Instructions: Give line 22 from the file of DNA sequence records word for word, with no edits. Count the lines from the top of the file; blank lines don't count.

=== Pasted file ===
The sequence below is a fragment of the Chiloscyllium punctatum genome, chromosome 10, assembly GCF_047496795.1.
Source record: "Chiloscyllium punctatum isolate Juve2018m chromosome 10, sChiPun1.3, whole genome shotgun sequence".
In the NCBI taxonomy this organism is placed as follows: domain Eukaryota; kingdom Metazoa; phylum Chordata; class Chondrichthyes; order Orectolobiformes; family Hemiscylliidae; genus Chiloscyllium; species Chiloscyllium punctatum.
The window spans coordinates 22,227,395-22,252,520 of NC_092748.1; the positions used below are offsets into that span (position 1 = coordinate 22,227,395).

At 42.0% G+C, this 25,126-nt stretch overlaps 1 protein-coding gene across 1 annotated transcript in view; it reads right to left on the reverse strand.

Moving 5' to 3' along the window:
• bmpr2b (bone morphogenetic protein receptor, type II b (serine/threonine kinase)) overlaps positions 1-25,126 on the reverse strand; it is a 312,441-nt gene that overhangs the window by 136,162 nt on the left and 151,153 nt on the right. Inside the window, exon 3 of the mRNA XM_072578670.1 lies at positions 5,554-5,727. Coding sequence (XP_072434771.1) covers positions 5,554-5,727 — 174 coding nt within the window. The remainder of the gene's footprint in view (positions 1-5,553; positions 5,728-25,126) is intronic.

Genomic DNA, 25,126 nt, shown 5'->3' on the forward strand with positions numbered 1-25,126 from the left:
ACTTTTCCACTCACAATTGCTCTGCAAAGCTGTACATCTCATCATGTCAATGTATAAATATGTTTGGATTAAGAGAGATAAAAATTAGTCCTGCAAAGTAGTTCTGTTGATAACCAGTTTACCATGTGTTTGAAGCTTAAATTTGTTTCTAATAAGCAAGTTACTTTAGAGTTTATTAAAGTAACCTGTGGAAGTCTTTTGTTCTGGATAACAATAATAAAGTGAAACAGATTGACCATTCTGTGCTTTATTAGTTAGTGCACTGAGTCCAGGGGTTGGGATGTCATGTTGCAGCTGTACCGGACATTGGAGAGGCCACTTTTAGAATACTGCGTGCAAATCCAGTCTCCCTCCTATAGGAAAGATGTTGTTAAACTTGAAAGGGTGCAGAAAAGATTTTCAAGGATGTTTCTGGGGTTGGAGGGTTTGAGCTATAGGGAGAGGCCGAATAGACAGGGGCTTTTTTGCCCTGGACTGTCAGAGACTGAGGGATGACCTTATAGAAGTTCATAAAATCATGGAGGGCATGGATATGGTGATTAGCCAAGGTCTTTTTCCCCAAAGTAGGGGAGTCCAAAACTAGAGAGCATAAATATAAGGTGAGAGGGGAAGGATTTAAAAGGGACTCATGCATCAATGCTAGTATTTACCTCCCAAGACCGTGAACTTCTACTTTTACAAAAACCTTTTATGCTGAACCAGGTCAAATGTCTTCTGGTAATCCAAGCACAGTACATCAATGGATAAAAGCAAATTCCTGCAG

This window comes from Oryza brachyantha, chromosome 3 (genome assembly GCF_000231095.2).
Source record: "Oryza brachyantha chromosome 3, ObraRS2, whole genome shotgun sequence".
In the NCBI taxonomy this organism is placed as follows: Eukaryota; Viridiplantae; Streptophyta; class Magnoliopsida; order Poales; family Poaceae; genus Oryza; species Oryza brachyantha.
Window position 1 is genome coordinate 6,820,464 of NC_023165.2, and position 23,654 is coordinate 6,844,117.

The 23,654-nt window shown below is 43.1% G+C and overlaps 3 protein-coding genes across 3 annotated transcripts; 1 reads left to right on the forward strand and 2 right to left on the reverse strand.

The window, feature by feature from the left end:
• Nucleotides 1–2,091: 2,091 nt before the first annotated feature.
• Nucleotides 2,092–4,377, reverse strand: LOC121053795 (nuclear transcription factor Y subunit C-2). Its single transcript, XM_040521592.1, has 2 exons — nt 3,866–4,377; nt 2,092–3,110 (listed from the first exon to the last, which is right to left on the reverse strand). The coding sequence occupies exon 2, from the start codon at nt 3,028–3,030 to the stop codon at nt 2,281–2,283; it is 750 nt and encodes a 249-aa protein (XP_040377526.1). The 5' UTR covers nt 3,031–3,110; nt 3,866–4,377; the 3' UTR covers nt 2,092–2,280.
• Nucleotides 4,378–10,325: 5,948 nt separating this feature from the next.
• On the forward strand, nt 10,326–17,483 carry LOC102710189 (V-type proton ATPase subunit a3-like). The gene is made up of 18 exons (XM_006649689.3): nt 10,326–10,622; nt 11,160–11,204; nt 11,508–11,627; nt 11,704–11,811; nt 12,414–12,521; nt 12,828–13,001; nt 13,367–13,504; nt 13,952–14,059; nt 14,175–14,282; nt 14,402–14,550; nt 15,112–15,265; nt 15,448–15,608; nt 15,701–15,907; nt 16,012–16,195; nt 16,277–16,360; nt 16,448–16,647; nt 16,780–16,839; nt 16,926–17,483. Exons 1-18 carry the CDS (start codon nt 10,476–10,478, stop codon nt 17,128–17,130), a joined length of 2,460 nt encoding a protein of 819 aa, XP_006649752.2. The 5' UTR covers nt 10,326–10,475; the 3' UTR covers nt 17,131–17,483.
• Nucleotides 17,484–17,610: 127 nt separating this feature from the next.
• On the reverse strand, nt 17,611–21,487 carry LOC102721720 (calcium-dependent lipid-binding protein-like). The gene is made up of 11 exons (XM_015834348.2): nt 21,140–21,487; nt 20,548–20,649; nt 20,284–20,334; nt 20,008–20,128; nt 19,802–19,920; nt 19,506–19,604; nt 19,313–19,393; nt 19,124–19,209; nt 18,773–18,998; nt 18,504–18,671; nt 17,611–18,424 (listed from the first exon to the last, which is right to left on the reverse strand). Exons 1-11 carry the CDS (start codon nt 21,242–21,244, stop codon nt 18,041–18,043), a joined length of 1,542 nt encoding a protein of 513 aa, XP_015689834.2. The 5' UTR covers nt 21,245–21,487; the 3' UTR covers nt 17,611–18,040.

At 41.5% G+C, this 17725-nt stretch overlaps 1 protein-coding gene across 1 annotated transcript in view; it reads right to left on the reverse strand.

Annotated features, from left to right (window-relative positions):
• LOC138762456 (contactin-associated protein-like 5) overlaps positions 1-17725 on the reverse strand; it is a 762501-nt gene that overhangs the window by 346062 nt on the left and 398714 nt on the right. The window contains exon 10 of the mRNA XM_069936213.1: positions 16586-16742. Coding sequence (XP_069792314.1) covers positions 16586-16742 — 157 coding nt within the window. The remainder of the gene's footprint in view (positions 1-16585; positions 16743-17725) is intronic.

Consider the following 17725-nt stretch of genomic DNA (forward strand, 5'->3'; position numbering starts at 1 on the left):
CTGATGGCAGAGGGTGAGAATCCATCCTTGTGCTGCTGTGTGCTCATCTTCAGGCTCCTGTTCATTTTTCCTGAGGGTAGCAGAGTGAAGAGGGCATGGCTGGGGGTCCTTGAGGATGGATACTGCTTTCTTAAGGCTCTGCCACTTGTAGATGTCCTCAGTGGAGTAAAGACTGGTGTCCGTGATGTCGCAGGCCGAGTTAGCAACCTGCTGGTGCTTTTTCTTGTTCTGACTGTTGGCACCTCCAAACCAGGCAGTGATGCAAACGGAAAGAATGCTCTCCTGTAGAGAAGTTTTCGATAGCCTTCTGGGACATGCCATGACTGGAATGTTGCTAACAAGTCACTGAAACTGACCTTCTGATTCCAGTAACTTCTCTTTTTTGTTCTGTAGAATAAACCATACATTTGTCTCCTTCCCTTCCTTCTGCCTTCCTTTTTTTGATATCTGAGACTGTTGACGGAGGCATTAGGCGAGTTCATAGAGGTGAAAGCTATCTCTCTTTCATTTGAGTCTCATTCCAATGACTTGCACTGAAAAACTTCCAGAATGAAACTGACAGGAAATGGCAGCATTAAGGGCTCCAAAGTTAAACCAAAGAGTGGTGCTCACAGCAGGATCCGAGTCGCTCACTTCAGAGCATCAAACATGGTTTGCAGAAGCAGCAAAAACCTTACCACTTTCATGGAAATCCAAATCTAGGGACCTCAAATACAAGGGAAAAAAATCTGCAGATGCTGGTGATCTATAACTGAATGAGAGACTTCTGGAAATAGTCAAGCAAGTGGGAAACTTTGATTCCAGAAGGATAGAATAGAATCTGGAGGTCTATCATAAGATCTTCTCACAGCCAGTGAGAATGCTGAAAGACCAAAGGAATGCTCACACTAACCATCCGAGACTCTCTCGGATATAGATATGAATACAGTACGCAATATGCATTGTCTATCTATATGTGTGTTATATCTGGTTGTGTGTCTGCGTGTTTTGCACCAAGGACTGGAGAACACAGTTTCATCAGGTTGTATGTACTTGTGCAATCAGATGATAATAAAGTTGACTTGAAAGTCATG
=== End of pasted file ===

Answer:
At 41.5% G+C, this 17725-nt stretch overlaps 1 protein-coding gene across 1 annotated transcript in view; it reads right to left on the reverse strand.